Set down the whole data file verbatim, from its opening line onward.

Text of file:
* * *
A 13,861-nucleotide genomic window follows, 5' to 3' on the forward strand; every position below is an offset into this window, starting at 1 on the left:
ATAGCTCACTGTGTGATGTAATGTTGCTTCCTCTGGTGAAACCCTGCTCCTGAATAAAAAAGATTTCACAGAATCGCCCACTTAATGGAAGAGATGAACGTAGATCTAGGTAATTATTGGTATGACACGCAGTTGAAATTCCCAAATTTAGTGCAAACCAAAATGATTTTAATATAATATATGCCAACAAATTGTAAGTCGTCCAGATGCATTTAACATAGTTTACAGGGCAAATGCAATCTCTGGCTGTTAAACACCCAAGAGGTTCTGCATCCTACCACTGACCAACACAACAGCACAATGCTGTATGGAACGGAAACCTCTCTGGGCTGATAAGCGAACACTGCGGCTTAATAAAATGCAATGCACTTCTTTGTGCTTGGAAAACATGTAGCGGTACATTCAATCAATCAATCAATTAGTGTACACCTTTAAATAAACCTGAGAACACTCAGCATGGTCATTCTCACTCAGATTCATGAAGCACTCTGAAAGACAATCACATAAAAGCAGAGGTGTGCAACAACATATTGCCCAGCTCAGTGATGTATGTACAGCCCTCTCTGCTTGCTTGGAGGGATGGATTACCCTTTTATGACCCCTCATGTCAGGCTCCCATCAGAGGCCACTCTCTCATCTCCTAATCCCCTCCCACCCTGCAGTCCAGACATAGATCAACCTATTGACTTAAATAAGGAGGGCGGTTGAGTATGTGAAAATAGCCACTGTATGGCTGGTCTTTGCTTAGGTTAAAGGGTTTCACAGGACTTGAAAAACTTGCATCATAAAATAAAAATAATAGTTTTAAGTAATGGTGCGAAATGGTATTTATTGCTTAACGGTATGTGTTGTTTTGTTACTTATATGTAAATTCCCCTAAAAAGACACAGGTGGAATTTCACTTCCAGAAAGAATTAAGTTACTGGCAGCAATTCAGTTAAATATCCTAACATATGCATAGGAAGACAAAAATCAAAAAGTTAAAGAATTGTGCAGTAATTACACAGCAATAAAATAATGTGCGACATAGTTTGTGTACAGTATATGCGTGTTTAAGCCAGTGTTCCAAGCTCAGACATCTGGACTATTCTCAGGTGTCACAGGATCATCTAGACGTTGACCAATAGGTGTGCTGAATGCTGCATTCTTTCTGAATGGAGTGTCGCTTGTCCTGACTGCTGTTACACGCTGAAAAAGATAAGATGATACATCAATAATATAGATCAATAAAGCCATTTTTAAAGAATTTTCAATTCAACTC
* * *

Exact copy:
A 13,861-nucleotide genomic window follows, 5' to 3' on the forward strand; every position below is an offset into this window, starting at 1 on the left:
ATAGCTCACTGTGTGATGTAATGTTGCTTCCTCTGGTGAAACCCTGCTCCTGAATAAAAAAGATTTCACAGAATCGCCCACTTAATGGAAGAGATGAACGTAGATCTAGGTAATTATTGGTATGACACGCAGTTGAAATTCCCAAATTTAGTGCAAACCAAAATGATTTTAATATAATATATGCCAACAAATTGTAAGTCGTCCAGATGCATTTAACATAGTTTACAGGGCAAATGCAATCTCTGGCTGTTAAACACCCAAGAGGTTCTGCATCCTACCACTGACCAACACAACAGCACAATGCTGTATGGAACGGAAACCTCTCTGGGCTGATAAGCGAACACTGCGGCTTAATAAAATGCAATGCACTTCTTTGTGCTTGGAAAACATGTAGCGGTACATTCAATCAATCAATCAATTAGTGTACACCTTTAAATAAACCTGAGAACACTCAGCATGGTCATTCTCACTCAGATTCATGAAGCACTCTGAAAGACAATCACATAAAAGCAGAGGTGTGCAACAACATATTGCCCAGCTCAGTGATGTATGTACAGCCCTCTCTGCTTGCTTGGAGGGATGGATTACCCTTTTATGACCCCTCATGTCAGGCTCCCATCAGAGGCCACTCTCTCATCTCCTAATCCCCTCCCACCCTGCAGTCCAGACATAGATCAACCTATTGACTTAAATAAGGAGGGCGGTTGAGTATGTGAAAATAGCCACTGTATGGCTGGTCTTTGCTTAGGTTAAAGGGTTTCACAGGACTTGAAAAACTTGCATCATAAAATAAAAATAATAGTTTTAAGTAATGGTGCGAAATGGTATTTATTGCTTAACGGTATGTGTTGTTTTGTTACTTATATGTAAATTCCCCTAAAAAGACACAGGTGGAATTTCACTTCCAGAAAGAATTAAGTTACTGGCAGCAATTCAGTTAAATATCCTAACATATGCATAGGAAGACAAAAATCAAAAAGTTAAAGAATTGTGCAGTAATTACACAGCAATAAAATAATGTGCGACATAGTTTGTGTACAGTATATGCGTGTTTAAGCCAGTGTTCCAAGCTCAGACATCTGGACTATTCTCAGGTGTCACAGGATCATCTAGACGTTGACCAATAGGTGTGCTGAATGCTGCATTCTTTCTGAATGGAGTGTCGCTTGTCCTGACTGCTGTTACACGCTGAAAAAGATAAGATGATACATCAATAATATAGATCAATAAAGCCATTTTTAAAGAATTTTCAATTCAACTC